Most of the concerns were centered around congressional action on the looming "fiscal cliff." Without, at least, a temporary agreement before the end of the year, a combination of more than $600 billion in scheduled tax increases and spending cuts will take effect.
Wages are still slow to increase because of high unemployment, but several districts noted higher wages in certain industries, such as oil drilling in North Dakota and the rising need for specialized workers in transportation, high-tech and energy in the Kansas City area.
Employers added 171,000 jobs in October, and the jobless rate ticked up to 7.9 percent from 7.8.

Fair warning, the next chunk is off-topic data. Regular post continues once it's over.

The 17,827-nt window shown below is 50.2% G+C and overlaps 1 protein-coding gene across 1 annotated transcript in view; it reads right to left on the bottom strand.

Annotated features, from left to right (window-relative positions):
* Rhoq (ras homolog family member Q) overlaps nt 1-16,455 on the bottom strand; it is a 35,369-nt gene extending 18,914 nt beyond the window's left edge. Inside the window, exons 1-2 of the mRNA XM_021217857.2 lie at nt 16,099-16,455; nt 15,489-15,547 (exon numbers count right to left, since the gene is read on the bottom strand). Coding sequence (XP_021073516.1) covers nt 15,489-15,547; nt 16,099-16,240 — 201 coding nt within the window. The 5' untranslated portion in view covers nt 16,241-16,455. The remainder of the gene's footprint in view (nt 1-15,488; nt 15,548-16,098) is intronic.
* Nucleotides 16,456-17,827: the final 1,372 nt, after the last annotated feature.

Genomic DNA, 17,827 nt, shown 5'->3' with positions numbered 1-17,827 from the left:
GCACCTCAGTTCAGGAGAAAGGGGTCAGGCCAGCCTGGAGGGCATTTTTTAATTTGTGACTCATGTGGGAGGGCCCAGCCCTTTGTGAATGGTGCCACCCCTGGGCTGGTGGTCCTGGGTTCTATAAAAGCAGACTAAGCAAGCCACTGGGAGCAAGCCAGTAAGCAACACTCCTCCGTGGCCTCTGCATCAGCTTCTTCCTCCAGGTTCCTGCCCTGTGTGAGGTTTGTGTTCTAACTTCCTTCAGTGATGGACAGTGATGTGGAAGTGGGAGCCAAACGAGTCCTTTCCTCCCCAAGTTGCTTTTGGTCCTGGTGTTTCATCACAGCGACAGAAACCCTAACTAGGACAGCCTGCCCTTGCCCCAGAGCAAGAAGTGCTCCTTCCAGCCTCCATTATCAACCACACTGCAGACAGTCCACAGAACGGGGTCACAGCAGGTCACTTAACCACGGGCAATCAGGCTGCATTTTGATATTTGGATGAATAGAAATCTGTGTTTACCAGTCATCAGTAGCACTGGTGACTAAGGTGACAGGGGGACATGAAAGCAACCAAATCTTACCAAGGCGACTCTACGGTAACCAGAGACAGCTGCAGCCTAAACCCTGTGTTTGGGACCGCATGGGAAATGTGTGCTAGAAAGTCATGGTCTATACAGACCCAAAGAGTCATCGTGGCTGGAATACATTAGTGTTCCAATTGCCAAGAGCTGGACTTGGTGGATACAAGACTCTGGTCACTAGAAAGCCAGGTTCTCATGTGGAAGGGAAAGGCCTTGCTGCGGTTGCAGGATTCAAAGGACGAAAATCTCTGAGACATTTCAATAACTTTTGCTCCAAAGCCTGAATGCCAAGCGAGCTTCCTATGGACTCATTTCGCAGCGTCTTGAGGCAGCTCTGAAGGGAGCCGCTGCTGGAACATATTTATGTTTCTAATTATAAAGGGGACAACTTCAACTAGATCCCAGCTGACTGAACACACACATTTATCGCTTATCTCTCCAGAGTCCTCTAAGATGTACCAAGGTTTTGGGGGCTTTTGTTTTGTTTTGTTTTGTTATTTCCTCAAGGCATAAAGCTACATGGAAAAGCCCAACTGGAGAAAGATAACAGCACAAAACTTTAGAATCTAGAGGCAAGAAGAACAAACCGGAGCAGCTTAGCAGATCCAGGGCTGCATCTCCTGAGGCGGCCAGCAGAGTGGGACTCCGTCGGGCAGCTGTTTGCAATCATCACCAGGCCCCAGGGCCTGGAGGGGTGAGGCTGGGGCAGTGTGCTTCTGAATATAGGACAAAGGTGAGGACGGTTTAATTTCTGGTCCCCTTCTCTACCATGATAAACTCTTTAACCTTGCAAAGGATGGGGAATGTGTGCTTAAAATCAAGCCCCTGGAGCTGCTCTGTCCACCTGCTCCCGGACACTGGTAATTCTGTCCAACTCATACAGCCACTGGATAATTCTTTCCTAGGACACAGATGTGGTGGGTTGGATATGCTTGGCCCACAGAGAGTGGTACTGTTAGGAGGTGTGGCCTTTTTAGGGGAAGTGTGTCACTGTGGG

The November report, the first since the election, is due out Dec. 7.
However, the report showed that labor markets in general were weaker than in the last report, citing examples of soft demand and an unwillingness of some manufacturers to hire long-term unemployed workers.
Manufacturing weakened in seven of the districts was a negative in the report, with more than half the districts reporting a slowdown.
There was higher demand for mortgages and auto loans, with most districts reporting an improvement in overall credit quality.
Expectations for the holidays remained strong — this report covers October through Nov. 14 — even before the Thanksgiving weekend posted solid sales.
The Federal Open Market Committee will use the report at the Dec. 11-12 meeting to determine whether the central bank should continue a bond-buying program, which is set to expire at year's end.